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Barber v. Vaccaro

New Jersey Superior Court, Appellate Division


Decided: October 29, 1954.

ARCHIE BARBER, PLAINTIFF-RESPONDENT,
v.
ARTHUR A. VACCARO, DOING BUSINESS AS VACCARO TRUCKING CO., DEFENDANT-APPELLANT, LOUIS AUSTIN, THIRD-PARTY DEFENDANT-RESPONDENT

Eastwood, Goldmann and Schettino. The opinion of the court was delivered by Eastwood, S.j.a.d.

Eastwood

[32 NJSuper Page 575]

The plaintiff, an employee of the Kingston Bituminous Products Company (hereinafter referred to as "Kingston"), instituted an action against Arthur Vaccaro, doing business as Vaccaro Trucking Company (hereinafter referred to as "Vaccaro"), for the recovery of damages resulting from injuries sustained on June 18, 1951, on a road building project at Fort Dix, New Jersey. Vaccaro had leased to Kingston a dump truck with a stone spreader attached for use on the road building job. Vaccaro also supplied the truck driver and, under the agreement with Kingston, was paid an hourly rate for the use of all three, Vaccaro in turn paying his driver.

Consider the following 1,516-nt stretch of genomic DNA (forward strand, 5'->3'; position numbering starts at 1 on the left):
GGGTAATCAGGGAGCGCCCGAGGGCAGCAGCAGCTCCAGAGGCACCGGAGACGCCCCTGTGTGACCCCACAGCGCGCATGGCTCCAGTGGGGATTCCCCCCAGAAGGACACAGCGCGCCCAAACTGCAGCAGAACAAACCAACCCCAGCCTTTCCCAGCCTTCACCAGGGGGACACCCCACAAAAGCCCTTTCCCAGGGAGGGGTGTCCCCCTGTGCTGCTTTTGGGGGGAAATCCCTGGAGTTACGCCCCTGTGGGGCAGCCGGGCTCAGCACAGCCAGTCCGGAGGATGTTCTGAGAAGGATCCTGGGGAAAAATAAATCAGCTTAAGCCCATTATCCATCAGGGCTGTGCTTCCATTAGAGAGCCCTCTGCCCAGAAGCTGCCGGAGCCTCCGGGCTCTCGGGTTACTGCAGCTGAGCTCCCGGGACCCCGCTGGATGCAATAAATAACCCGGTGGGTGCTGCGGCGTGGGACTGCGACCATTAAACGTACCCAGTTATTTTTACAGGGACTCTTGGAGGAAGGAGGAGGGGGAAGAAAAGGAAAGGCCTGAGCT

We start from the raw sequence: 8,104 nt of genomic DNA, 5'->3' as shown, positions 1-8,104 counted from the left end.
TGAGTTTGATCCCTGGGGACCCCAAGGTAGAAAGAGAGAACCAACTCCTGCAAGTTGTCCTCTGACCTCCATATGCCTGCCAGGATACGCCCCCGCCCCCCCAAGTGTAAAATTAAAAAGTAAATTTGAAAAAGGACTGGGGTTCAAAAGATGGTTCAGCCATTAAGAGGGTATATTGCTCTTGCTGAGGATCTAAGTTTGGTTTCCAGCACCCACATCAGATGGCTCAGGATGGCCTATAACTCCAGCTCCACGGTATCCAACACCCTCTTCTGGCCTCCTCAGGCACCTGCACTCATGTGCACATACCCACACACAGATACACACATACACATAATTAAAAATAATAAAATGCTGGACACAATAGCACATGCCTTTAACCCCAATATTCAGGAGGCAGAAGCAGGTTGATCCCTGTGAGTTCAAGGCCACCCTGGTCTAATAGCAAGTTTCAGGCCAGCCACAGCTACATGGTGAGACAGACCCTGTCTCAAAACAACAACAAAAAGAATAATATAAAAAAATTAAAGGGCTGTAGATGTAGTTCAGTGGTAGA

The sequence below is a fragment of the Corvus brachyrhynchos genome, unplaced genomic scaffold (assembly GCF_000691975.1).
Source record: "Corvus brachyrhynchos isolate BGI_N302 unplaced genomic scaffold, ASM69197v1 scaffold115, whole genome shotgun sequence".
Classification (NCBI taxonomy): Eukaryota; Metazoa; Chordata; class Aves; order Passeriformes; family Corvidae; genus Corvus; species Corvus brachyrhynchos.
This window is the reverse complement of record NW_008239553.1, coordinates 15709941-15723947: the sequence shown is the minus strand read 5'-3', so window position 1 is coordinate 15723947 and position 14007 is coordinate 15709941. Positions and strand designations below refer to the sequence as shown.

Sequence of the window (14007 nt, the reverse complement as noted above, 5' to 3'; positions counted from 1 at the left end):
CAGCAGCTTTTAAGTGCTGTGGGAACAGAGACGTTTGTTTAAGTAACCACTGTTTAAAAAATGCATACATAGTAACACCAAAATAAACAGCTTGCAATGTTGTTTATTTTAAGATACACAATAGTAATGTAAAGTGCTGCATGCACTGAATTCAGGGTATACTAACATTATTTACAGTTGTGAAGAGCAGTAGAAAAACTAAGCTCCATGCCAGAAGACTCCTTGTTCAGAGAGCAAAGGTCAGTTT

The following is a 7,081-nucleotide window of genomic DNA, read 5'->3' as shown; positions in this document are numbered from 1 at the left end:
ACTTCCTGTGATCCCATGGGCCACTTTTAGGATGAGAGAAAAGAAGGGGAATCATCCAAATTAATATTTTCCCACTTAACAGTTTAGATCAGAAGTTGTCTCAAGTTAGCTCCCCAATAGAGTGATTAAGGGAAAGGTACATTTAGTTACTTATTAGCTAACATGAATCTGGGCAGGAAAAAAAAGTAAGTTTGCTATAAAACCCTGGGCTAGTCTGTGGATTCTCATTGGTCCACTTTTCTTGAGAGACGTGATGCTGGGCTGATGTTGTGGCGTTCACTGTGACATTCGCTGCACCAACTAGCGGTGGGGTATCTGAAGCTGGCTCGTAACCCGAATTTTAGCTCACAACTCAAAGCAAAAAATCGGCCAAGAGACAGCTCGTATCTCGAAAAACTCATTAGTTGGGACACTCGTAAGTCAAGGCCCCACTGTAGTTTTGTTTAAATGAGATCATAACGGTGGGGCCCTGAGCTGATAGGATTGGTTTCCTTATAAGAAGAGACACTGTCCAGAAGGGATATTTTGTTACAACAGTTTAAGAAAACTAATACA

Vaccaro filed a third-party complaint against Louis Austin, charging him with indemnity for any recovery made by plaintiff, in that Austin had furnished him with the stone spreader knowing its intended use.

On June 18, 1951 Vaccaro's driver reported for work and was escorted to the job site by plaintiff and directed to the place where he was to load his truck and, after loading it, returned to the point of construction.

The stone spreader attached to the rear of the truck was used to spread small stone or gravel in the course of road construction. The attachment is bolted to the rear of the truck in place of the tail gate and stone is fed into it by raising the body of the truck. The stone is spread over the road by releasing a lever which opens a gate at the bottom of the spreader and the lever is operated by a person from a seat attached to the upper left-hand quadrant of the spreader.

It was the plaintiff's job to operate the lever of the stone spreader and, according to his testimony, when the truck returned to the job site loaded and ready for use, he mounted

[32 NJSuper Page 576]